The exhibition which had long been planned in collaboration with Paula Rego, who died on 8 June last year, will unite the monumental 10-metre-long artwork with the 15th-century altarpiece by Carlo Crivelli that inspired it, alongside life studies Rego produced of the Gallery colleagues that feature in the final painting.
‘Crivelli’s Garden’ is a tribute to storytelling and the strong women that surrounded Rego throughout her life. Representing female saints and mythological women and set within a maze-like Portuguese garden, the painting reimagines the narratives of these women to give them more power and visibility. Rego did not just replicate the women saints portrayed in the National Gallery Collection but drew inspiration from them to depict figures and people she knew. These included friends, members of her family and even staff members at the Gallery whom she asked to sit for her, such as Erika Langmuir and Ailsa Bhattacharya who worked in the Education Department at the time. Of her models she stated, ‘casting is quite important because it’s part of my stimulus as a painter.’
Rego explored the narratives of women in biblical history and folklore found in paintings across the collection and in stories from the medieval Golden Legend, a compilation of lives of the saints written by Jacobus de Voragine in the 13th century.
In her work Paula Rego challenged the dominance of the male gaze in Western art history and in ‘Crivelli’s Garden’ she populated the scene with courageous female figures inspired by the Virgin Mary, Saint Catherine, Saint Margaret, Saint Cecilia, Mary Magdalene, Judith and Delilah. They share the garden with other women from fables, biblical and mythological stories. Rego saw the work as a tribute to the artists who had also used the Golden Legend as a source for their paintings.
Dame Paula still held many drawings from the original sittings, and the exhibition will include a selection of these alongside sketches for the final piece from her personal collection. The different layers and storylines of ‘Crivelli’s Garden’ as well as the art historical and personal references Rego included will be explored allowing the viewer to understand Rego’s creative process better.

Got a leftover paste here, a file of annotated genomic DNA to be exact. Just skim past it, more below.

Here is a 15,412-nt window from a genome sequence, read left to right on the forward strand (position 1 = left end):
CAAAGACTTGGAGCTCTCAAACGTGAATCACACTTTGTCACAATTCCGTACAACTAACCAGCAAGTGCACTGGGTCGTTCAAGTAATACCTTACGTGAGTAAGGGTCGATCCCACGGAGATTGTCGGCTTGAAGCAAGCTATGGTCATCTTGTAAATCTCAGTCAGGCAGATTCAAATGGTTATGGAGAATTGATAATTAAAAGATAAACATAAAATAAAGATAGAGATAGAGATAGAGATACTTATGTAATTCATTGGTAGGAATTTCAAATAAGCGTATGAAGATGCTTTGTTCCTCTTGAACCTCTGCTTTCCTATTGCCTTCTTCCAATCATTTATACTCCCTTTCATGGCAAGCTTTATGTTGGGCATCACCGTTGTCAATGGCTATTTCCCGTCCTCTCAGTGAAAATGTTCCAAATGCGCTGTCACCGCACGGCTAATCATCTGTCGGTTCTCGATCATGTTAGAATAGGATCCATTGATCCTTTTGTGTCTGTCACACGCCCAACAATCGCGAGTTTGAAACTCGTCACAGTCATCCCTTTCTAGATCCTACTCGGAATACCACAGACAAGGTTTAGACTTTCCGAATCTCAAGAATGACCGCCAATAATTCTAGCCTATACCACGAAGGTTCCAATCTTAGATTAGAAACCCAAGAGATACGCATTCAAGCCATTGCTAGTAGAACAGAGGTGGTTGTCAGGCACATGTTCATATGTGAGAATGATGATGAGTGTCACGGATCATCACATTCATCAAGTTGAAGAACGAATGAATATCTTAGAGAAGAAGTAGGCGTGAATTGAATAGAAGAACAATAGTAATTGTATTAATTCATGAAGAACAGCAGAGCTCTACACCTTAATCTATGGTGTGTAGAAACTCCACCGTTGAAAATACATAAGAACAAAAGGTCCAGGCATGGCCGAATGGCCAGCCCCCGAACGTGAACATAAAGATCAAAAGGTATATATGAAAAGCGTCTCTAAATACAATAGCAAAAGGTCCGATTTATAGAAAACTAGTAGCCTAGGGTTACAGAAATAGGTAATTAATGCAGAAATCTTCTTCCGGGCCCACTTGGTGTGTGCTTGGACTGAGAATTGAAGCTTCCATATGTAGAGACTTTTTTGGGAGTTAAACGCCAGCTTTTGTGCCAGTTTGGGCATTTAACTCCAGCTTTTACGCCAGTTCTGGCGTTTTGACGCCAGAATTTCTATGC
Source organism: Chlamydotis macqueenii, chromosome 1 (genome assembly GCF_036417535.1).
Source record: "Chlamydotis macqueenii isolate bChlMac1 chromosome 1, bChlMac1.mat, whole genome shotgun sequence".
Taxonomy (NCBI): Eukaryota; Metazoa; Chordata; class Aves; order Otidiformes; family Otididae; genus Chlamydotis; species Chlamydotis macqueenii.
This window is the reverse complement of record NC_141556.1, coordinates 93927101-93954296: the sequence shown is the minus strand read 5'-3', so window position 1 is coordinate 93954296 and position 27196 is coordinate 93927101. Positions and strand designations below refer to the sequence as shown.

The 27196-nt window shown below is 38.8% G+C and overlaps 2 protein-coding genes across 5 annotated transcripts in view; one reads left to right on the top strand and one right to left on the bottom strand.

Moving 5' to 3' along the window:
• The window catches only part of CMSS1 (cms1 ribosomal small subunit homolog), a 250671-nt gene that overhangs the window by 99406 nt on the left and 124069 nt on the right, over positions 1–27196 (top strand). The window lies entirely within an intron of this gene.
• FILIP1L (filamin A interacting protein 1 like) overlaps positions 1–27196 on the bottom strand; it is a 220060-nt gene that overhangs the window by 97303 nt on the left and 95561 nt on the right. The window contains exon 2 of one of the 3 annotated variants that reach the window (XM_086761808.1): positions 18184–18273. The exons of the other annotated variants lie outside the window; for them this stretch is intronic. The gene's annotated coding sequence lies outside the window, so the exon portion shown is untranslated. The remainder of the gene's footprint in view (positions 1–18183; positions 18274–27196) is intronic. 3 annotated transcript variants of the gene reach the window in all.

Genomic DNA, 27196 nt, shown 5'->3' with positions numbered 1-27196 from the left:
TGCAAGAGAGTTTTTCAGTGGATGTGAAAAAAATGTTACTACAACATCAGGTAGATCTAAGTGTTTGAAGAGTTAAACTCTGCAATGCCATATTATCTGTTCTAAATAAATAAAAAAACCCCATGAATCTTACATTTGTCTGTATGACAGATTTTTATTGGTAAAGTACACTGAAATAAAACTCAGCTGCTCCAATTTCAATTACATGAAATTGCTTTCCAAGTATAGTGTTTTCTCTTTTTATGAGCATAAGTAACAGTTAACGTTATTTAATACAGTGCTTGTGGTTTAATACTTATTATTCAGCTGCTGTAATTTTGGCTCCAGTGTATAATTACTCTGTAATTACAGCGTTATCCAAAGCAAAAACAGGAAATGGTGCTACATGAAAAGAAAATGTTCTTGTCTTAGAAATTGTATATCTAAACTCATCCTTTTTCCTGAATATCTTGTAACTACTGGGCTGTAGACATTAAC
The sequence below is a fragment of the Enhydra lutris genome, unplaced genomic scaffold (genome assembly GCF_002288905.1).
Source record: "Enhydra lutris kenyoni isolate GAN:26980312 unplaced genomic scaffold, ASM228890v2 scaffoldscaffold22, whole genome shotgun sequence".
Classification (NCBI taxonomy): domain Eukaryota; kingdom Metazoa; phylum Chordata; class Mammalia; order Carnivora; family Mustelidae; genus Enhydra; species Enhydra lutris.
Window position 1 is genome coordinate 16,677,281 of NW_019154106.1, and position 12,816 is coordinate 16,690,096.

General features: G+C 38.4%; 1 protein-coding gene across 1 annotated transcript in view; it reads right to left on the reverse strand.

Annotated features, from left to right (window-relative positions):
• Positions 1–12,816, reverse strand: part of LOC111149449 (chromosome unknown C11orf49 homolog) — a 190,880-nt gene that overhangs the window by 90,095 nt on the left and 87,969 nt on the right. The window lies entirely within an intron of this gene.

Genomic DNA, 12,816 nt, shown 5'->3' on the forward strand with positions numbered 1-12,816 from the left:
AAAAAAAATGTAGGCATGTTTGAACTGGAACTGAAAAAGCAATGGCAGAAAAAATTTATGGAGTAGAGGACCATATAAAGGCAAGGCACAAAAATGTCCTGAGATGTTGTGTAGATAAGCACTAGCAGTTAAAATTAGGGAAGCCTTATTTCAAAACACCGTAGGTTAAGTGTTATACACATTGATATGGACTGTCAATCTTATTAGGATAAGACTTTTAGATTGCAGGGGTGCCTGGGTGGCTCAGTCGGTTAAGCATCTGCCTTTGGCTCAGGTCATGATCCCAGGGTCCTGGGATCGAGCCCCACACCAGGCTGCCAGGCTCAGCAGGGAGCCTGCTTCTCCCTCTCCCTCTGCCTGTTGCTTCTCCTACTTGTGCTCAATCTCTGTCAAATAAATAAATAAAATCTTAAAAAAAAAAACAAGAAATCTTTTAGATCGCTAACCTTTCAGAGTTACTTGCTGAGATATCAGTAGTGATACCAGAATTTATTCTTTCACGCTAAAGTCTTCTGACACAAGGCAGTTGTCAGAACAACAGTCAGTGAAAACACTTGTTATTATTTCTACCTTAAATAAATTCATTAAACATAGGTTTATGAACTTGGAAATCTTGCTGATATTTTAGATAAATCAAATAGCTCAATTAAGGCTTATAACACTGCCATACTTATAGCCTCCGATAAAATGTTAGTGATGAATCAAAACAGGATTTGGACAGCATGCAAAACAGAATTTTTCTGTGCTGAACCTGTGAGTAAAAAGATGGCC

As a composition, the work demonstrated a new direction for Rego. It explores themes that span her career: the way women and their experiences are represented in paintings, and, more widely, the role of women within society and religion. She also used the blue and white tiles of her native Portugal to adorn the walls of the fictional garden, connecting back to memories of her childhood when she was surrounded by stories depicted on the tiled walls of her family home.
The commission for ‘Crivelli’s Garden’ was an addition to her brief for the residency, in which she had been invited to produce new artworks inspired by the collection for her subsequent exhibition, ‘Tales of the National Gallery’, which was presented in the Sunley Room between December 1991 and March 1992.
During her two-year residency, Rego occupied the artist’s studio which was then in the basement of the Gallery. She would often describe her experience as being like a scurrying animal. To quote her from an interview about her time at the Gallery:
‘I could creep upstairs and snatch at things, and bring them down with me to the basement, where I could munch away at them. And what I brought down here from upstairs varied a lot, but I always brought something into my den.’
We can imagine that it was in this spirit that ‘Crivelli’s Garden’ was made. The mural’s concept and structure were triggered by the predella panel of Carlo Crivelli’s altarpiece La Madonna della Rondine (The Madonna of the Swallow; after 1490) made for S. Francesco dei Zoccolanti, Matelica (a small town in the Marches, Italy). Each of the five scenes of the panel is dedicated to a saint. Flanked at either end with depictions of Saint Catherine and Saint George, the stories of the Nativity, Saint Jerome and Saint Sebastian are shown in scenes with acute linear perspectives. Rego imagined a world in which Crivelli’s saints would co-exist within the same space and so decided to create her own version of the garden.
This exhibition will celebrate Rego’s close ties with the National Gallery and the importance of ‘Crivelli’s Garden’ in her painting career and reveal its legacy as an inspiration for new generations of artists.
The accompanying catalogue is the first-ever dedicated to this radical artwork and its celebration of storytelling. It features an original fictional work by acclaimed novelist Chloe Aridjis, written in response to Rego’s painting, as well as an essay by curator Priyesh Mistry.
Priyesh Mistry, Associate Curator, Modern and Contemporary Projects, says ‘Dame Paula Rego’s radical painting has consistently given women a voice over repression in a male-dominated society and art world. Her work remains as vital today as it was over 30 years ago when she first painted ‘Crivelli’s Garden’ and continues to serve as an inspiration to new generations of artists and writers. This exhibition will be our opportunity at the National Gallery to celebrate her legacy and influence.’
National Gallery Director, Dr Gabriele Finaldi, says ‘Dame Paula Rego loved being in the National Gallery’s artist studio and relished being able to spend many hours with the paintings. They triggered her memory and imagination and led to the creation of a work both joyous and unsettling, ‘Crivelli’s Garden’, which mixes Renaissance saints, biblical heroines, fable and myth.’